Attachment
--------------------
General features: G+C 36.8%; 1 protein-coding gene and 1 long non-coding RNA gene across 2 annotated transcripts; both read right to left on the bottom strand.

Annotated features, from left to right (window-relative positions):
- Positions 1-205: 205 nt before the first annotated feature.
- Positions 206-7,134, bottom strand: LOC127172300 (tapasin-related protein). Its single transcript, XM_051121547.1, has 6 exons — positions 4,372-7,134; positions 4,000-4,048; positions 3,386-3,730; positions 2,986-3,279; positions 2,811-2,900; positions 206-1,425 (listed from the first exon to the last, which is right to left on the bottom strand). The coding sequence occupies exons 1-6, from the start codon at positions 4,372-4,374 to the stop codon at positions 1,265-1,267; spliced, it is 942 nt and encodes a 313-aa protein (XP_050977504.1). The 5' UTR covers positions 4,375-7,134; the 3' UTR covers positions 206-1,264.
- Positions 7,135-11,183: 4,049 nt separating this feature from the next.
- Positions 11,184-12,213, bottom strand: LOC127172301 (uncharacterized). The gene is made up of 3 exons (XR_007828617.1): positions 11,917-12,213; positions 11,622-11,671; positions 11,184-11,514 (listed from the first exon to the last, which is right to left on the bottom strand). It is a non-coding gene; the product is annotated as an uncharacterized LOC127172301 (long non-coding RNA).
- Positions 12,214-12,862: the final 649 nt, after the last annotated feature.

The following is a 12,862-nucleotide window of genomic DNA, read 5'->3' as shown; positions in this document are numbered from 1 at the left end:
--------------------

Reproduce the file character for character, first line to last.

General features: G+C 36.8%; 1 protein-coding gene and 1 long non-coding RNA gene across 2 annotated transcripts; both read right to left on the bottom strand.

Annotated features, from left to right (window-relative positions):
- Positions 1-205: 205 nt before the first annotated feature.
- Positions 206-7,134, bottom strand: LOC127172300 (tapasin-related protein). Its single transcript, XM_051121547.1, has 6 exons — positions 4,372-7,134; positions 4,000-4,048; positions 3,386-3,730; positions 2,986-3,279; positions 2,811-2,900; positions 206-1,425 (listed from the first exon to the last, which is right to left on the bottom strand). The coding sequence occupies exons 1-6, from the start codon at positions 4,372-4,374 to the stop codon at positions 1,265-1,267; spliced, it is 942 nt and encodes a 313-aa protein (XP_050977504.1). The 5' UTR covers positions 4,375-7,134; the 3' UTR covers positions 206-1,264.
- Positions 7,135-11,183: 4,049 nt separating this feature from the next.
- Positions 11,184-12,213, bottom strand: LOC127172301 (uncharacterized). The gene is made up of 3 exons (XR_007828617.1): positions 11,917-12,213; positions 11,622-11,671; positions 11,184-11,514 (listed from the first exon to the last, which is right to left on the bottom strand). It is a non-coding gene; the product is annotated as an uncharacterized LOC127172301 (long non-coding RNA).
- Positions 12,214-12,862: the final 649 nt, after the last annotated feature.

The following is a 12,862-nucleotide window of genomic DNA, read 5'->3' as shown; positions in this document are numbered from 1 at the left end: